During a 1958 sojourn in Spain and France, Motherwell developed his stark and somber Iberia paintings and in the following years further expanded the range of his imagery. Inspired in part by his marriage to Helen Frankenthaler, he did a number of large stain paintings and created the spontaneously executed Beside the Sea and Lyric Suite series. During this period, his work gained wide recognition and he was given solo exhibitions at major museums.
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1958 - 1966

During a 1958 sojourn in Spain and France, Motherwell developed his stark and somber Iberia paintings and in the following years further expanded the range of his imagery. Inspired in part by his marriage to Helen Frankenthaler, he did a number of large stain paintings and created the spontaneously executed Beside the Sea and Lyric Suite series. During this period, his work gained wide recognition and he was given solo exhibitions at major museums.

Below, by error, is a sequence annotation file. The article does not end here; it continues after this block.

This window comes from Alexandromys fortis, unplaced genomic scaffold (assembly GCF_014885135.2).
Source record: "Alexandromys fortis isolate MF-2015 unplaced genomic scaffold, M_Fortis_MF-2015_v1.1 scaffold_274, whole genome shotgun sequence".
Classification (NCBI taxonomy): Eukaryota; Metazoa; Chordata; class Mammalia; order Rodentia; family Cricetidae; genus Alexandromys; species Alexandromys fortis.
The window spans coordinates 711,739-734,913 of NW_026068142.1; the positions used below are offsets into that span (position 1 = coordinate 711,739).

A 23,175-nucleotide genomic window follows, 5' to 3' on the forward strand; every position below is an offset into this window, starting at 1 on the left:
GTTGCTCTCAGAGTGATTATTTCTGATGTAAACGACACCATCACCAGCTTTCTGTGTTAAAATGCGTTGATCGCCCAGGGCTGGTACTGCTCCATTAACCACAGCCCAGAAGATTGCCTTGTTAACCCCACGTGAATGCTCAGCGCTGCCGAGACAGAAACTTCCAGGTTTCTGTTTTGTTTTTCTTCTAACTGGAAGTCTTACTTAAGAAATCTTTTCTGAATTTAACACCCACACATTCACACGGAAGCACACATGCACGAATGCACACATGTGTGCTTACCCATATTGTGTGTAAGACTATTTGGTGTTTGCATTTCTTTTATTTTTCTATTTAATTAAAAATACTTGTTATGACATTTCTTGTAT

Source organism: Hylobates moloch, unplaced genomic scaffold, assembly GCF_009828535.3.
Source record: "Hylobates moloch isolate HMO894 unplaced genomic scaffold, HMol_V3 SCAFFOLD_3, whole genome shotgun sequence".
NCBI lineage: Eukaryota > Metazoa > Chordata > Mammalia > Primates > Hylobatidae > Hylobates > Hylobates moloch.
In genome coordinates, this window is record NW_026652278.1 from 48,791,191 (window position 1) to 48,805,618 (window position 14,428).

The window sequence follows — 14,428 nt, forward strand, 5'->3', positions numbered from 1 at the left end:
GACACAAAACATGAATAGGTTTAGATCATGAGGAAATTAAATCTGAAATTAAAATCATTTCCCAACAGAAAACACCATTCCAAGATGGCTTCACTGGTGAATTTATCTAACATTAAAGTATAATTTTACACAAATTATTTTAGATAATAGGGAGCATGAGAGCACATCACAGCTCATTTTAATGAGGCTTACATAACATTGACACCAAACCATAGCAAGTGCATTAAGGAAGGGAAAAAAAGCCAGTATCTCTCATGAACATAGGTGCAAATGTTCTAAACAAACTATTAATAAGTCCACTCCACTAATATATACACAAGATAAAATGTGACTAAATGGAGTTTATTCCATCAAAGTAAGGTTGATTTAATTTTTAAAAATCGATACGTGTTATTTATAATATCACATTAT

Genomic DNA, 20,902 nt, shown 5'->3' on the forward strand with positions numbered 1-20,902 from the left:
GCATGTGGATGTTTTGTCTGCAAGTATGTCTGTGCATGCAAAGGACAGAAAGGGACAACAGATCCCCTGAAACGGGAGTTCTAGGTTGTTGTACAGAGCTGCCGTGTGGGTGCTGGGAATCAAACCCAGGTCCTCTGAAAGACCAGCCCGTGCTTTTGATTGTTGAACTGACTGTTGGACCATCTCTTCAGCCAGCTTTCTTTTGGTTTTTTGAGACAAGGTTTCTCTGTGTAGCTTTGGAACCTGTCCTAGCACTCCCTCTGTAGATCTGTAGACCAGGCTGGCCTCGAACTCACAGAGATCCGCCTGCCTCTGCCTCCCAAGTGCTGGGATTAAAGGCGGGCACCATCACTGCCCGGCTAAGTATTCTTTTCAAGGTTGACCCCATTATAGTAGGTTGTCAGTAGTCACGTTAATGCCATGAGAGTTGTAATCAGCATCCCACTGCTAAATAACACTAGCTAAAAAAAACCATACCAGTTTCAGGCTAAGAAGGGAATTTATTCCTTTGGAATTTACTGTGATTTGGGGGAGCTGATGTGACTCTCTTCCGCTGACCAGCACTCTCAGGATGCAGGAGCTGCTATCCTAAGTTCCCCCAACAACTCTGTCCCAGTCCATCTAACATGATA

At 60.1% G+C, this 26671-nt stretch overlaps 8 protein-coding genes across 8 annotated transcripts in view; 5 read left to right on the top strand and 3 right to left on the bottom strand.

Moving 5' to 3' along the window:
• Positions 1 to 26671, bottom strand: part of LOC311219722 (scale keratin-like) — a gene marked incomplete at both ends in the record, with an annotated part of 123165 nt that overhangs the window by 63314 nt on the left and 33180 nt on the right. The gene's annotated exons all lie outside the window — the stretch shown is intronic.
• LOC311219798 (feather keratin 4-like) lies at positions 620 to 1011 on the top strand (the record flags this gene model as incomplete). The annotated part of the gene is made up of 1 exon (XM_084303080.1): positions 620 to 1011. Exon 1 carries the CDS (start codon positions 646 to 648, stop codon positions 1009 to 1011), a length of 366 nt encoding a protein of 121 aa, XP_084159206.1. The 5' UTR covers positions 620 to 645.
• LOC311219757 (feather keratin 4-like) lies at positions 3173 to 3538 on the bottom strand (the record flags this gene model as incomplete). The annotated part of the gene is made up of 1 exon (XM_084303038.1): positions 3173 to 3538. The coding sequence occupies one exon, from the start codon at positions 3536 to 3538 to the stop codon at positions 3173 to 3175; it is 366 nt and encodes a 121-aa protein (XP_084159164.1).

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Motherwell’s Greenwich collage studio, June 1974
Motherwell’s Open imagery began as an austere series of paintings that employed rectangular forms drawn in charcoal over beautifully modulated painted grounds. During the 1970s, he created a number of variations on the Open motif, which were also reflected in his new series of collages, and his increasing involvement with printmaking. Following his move to Greenwich, Connecticut, in 1970, he constructed separate studio spaces for different aspects of his production: a large painting studio and separate studios for his work on collages and printmaking.
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1967 - 1979